So amid the quagmire of the Obamacare repeal effort, Republicans are learning once more that being opposed to something is far easier than building consensus in support of something else. And fortunately for their party, plenty of voters also seem to enjoy focusing their searing anger onto other people and relishing in their apparent suffering, conservative values be damned.

Hence the Kid Rock Senate campaign, if it really exists. So far, the rollout has consisted of a picture on Twitter, followed by a tweet implying that that the limp-looking hamburger he was having for dinner was "real American" food compared to whatever his opponent, Democratic Sen. Debbie Stabenow, would be eating.

For all we know, this could all all a stunt backed by a record company that is well aware of how fake news — and apparently, fake polling — involving Trump-adjacent cultural figures brings in millions of dollars of free media coverage (it’s perhaps worth noting here that his campaign store is currently hosted on the website of Warner Bros. Records).

But the maybe-real Kid Rock campaign is already capturing hearts and minds, and serving the most sacred mission possible: freaking out the libs. “Maybe this is just a marketing gimmick for a new album or tour,” Democratic Sen. Elizabeth Warren wrote in a fundraising email after the rap-rocker launched his campaign site, “but we all thought Donald Trump was just promoting his reality TV show, too.”

Of course, this isn’t just a Trump thing: There’s a long tradition of American jokers and jesters converting fame into high office. Former SNL writer and performer Al Franken became a senator, former pro wrestler Jesse Ventura became governor of Minnesota, and Arnold Schwarzenegger somehow became governor of California (for two terms!). Famous white men, having scaled our country's highest heights and descended into its lowest lows, have proven themselves fully capable of deciding that after years of enjoying the very best of life, they should find out what the worst looks like. And in 2017, the opposite of enjoying life is serving in government.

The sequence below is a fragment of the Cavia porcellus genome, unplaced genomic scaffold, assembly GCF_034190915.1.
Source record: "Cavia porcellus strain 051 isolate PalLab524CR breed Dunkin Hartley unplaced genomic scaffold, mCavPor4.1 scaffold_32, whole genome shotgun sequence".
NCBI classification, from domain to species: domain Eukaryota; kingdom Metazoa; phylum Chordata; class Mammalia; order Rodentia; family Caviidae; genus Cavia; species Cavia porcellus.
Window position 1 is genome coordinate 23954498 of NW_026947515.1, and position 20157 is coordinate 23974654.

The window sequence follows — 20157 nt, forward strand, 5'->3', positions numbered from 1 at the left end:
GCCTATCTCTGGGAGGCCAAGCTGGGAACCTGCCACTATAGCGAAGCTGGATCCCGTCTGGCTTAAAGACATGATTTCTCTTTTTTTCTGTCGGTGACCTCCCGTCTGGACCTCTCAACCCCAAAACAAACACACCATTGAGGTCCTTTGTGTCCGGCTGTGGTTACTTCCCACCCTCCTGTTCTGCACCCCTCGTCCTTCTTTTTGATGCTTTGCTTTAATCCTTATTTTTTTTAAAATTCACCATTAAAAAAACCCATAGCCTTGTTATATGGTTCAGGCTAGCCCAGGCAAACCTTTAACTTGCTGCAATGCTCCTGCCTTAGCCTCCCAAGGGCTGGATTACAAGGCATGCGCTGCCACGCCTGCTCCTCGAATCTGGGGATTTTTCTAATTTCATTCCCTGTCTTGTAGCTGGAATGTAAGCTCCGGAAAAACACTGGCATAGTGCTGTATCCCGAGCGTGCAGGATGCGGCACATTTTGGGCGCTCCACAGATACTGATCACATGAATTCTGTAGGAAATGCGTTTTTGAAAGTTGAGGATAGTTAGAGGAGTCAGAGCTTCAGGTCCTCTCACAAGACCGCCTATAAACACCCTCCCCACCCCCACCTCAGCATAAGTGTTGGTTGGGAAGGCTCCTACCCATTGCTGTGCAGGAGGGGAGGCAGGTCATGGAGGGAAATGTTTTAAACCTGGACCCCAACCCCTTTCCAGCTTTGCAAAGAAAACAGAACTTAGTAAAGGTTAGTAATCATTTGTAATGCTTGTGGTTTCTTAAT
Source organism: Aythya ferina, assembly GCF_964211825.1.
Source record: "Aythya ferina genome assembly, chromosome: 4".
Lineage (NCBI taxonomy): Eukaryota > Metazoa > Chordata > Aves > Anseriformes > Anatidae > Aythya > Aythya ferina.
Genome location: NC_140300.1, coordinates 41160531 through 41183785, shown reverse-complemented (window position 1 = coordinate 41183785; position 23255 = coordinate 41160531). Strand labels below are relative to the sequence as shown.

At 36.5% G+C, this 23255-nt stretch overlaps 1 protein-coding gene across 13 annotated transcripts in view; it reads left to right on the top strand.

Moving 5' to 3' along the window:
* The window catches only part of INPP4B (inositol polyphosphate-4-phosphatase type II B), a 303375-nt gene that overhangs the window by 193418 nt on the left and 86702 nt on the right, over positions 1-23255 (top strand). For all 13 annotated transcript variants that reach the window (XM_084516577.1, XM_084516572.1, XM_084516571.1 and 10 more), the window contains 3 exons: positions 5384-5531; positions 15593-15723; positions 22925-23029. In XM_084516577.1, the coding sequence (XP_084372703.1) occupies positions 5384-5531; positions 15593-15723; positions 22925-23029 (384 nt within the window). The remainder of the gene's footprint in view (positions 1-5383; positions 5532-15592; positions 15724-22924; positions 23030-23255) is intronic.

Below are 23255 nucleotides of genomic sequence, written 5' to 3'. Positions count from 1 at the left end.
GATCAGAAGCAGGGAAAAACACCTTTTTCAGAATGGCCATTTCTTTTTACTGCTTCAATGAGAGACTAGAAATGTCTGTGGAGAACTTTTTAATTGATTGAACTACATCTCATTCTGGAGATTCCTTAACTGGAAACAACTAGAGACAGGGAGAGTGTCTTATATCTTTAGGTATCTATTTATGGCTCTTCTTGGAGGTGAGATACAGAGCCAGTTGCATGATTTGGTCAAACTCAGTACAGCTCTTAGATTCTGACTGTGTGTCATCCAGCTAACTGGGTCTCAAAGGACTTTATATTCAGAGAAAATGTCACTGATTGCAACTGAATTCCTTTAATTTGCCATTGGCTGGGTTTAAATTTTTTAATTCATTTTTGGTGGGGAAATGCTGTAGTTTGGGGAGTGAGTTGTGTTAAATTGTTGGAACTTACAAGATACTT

So yes, Kid Rock should probably run for the Senate. If there is any justice in the world, he will win and be forced to move to Washington, DC, and show up for votes on whether or not April 27 should be International Pillow Day, and attend fundraisers at the homes of Northern Virginia's finest citizens. He will wear suits and ask questions at cybersecurity hearings. He will have to answer constituent emails and hire staffers. He will be markedly ineffectual and do relatively little of any political consequence. Nothing will have changed as a result of either his candidacy or his service in Congress. And the Republican Party will have proven itself to be a leading voice in the fight against history’s greatest monsters: random liberals on the internet.

Jane Coaston is a journalist based in Washington, D.C. covering politics with a focus on political history, the American right wing and the GOP.

Contact Jane Coaston at jcoaston@gmail.com.